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Bill Gates on college tour's first day

In an interview with CNET, the philanthropist and Microsoft chairman reflects on the Bay Area leg of his three-state college tour.

Bill Gates shows just one slide as part of his college speaking tour--a chart of childhood deaths that highlights both progress and the need for more work. Ina Fried/CNET

PALO ALTO, Calif.--Bill Gates was feeling pretty good Monday night, though the Microsoft chairman said he's still honing his pitch to convince college students to change the world.

"I can always say to myself, 'Hey, I could have answered that question better.'" Gates said. "I'll get better as time goes on."

But Gates, who travels to Chicago on Tuesday before wrapping up the three-day tour in Boston on Wednesday, said he is pretty pleased with how things have gone so far.

Click on the image above to see CNET's complete coverage of Bill Gates' College Tour.

"There's only so much you can squeeze into a day," he said, sipping a Diet Coke in a green room after his speech at Stanford University. "I'm pleased with the questions people had. There's been no shortage of questions and all pretty relevant to the topic at hand."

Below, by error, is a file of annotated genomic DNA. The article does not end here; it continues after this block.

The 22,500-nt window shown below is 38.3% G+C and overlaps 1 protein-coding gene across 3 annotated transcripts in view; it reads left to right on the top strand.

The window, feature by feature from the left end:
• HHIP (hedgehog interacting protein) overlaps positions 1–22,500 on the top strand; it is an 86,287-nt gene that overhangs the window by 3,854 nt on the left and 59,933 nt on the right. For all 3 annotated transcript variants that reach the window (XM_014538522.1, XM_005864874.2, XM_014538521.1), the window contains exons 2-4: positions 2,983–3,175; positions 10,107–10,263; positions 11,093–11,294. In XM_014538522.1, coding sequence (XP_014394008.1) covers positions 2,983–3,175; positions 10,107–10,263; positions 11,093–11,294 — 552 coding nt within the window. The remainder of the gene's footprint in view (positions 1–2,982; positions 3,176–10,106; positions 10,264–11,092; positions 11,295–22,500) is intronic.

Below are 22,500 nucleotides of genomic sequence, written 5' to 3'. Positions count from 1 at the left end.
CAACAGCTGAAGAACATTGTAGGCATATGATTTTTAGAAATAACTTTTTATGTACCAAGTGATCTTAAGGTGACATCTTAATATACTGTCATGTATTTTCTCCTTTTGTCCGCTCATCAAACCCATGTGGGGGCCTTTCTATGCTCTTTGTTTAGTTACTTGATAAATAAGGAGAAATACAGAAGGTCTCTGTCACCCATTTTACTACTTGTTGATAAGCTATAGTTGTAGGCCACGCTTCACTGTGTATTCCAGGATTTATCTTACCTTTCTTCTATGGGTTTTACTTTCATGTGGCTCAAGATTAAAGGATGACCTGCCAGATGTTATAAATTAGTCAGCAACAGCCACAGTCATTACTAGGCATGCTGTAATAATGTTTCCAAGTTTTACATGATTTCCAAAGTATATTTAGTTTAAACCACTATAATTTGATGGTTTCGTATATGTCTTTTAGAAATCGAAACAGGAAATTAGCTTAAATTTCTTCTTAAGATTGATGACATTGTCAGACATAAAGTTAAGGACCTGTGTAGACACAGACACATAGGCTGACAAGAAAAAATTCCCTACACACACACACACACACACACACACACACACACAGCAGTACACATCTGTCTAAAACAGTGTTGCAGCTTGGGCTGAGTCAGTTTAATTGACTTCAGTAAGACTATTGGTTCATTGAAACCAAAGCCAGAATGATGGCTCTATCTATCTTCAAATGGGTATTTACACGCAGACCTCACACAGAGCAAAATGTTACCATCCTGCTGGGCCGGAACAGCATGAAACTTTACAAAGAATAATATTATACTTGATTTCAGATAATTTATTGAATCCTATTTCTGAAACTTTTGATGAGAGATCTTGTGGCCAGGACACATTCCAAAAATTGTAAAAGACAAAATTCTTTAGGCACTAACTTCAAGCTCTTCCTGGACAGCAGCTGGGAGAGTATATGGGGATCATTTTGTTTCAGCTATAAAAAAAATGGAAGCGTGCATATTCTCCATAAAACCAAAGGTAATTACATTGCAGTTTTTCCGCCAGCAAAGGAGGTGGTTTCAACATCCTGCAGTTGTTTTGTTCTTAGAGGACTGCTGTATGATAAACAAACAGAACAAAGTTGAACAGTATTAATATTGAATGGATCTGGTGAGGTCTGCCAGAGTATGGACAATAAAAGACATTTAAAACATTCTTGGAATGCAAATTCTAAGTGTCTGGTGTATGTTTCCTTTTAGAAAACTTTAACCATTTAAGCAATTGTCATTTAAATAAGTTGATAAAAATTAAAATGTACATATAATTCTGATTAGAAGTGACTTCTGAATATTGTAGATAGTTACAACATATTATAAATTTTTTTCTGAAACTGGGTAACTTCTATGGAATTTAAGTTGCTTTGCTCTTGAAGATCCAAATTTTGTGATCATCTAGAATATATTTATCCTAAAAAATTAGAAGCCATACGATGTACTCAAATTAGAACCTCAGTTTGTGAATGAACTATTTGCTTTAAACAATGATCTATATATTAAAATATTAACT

I asked Gates why he chose to show only one slide in his talk--a chart of childhood death rates over the last 50 years. The chart shows that deaths are now half of what they were in 1960, but also that 8.8 million children under 5 still die each year.

"The general understanding that a child's death is tragic, that's very strong," Gates said. "It's actually in rich countries, where health improves and it becomes very unusual for a child to die, that people really appreciate how awful that is. They can understand that for a mother in Africa it's no less tragic than it is for them."

One of the key differences is vaccines, Gates said, noting that they are widespread in the rich world, but not yet widespread in the developing world, nor are there vaccines for some diseases, like malaria, that disproportionately affect poorer countries.

"I tried a different way of articulating it today that I've never done before," Gates said. He was referring to a statistic he used that looks at a group of people born at the same time and when the point will be reached where 20 percent of that birth group has died.

"It has this nonlinear element to it," Gates said. "In one country it's 4 years old and in the other country, it's 60 years old."

I'll have much more from the tour and Gates himself in the coming days. I'll pick up my coverage tomorrow morning in Boston, heading to both Harvard University and Massachusetts Institute of Technology before sitting down with Gates again.